Increasing The Likelihood For Successful Function Of Kidney After Transplant In CKD Recipients

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Chronic Kidney Disease (CKD) patients who received a Kidney Transplant and are rehospitalized within 30 days of transplant have a 55 percent increased likelihood of dying after six years than those who are not rehospitalized. It is common for patients to be readmitted to the hospital soon after getting a kidney transplant but it is still unclear what causes these rehospitalizations and if they can be avoided. A recent study found that early rehospitalizations after kidney transplant surgery were associated with longer initial stay at the hospital, amount of years spent on the organ waiting list and a weekend discharge. “These findings indicate that early rehospitalization may be a strong signal of patient vulnerability, and such patients may benefit from more careful clinical monitoring post-transplant," said the lead author, Michael Harhay, MA, MPH, Department of Medicine at the University of Pennsylvania.

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Only 9 percent of the rehospitalizations within 30 days were planned and 9 percent of unplanned readmissions were found to be preventable. The leading causes of unplanned rehospitalizations were complications from the operation while 15 percent were due to blood clots and pain, 14 percent were due to the body rejecting the kidney, 11 percent were due to fluids in the blood being too high or too low, another 11 percent were due to bodily infections, and 3 percent were due to surgical wound infections. Overall, the researchers found that a weekend discharge was associated with a 65 percent increased risk of having one early rehospitalization, and patients who had a longer initial length of stay were more than twice as likely to have two or more early rehospitalizations. Those with CKD should use these predictors of rehospitalizations to identify and prevent as much as possible, risk factors that may lead to additional complications and hospital readmission.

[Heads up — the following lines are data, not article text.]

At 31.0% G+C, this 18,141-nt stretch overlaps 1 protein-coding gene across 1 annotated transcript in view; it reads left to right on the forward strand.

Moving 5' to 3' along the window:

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The Dialy Rx website notes that CKD patients should "Tell your doctor if you notice any sudden changes after kidney transplant." After the initial surgery the CKD patient will stay in the hospital for an average of three to four days to recover, according to the Mayo Clinic. The transplant team will watch their patient's recovery process during that time. Even once released, recent Kidney Transplant recipients will need to stay near their hospital for two to three weeks so surgeons can monitor new kidney function and initial recovery. 

In order to decrease your risk of rehospitalization, KidneyBuzz.com encourages you to follow up with all of your scheduled appointments. Although your primary Nephrologist will update your Transplant Team about your progress over time, you will have to follow-up with appointments at your Transplant Hospital on an annual basis or more frequently if necessary. Make sure you plan well in advance to attend those important meetings with your Transplant Team. Also, take advantage of your certified Transplant Nurse Coordinator who will be available to answer your questions and communicate with you and your Healthcare Team for several months after your Kidney Transplant. 

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Take your medication according to your Nephrologist's regimen. You will likely need to take immunosuppressant medications for the entire remainder of your life to keep your body from rejecting the kidney. Your Transplant Team will discuss your new medications in detail, so pay close attention and be diligent with asking questions. Also, follow the specific guidelines of your exercise and nutrition plan. KidneyBuzz.com suggests that you work with you Healthcare Team to develop a specific treatment plan for your lifestyle to achieve the optimal Kidney Transplant outcome.

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References:

"Early Rehospitalization after Kidney Transplant May Be Predicted through Several Risk Factors." Dailyrx.com. American Journal of Transplantation/The National Institute of Diabetes and Digestive and Kidney Disease Provided Funding

"Newswise." Early Rehospitalization after Kidney Transplant Caused by Complexity of Condition, Not Poor Quality of Care. Perelman School of Medicine at the University of Pennsylvania/National Institute of Diabetes and Digestive and Kidney Diseases (NIDDK)

"Kidney Transplant: Kidney transplant process at Mayo Clinic" Mayoclinic.org. The Mayo Clinic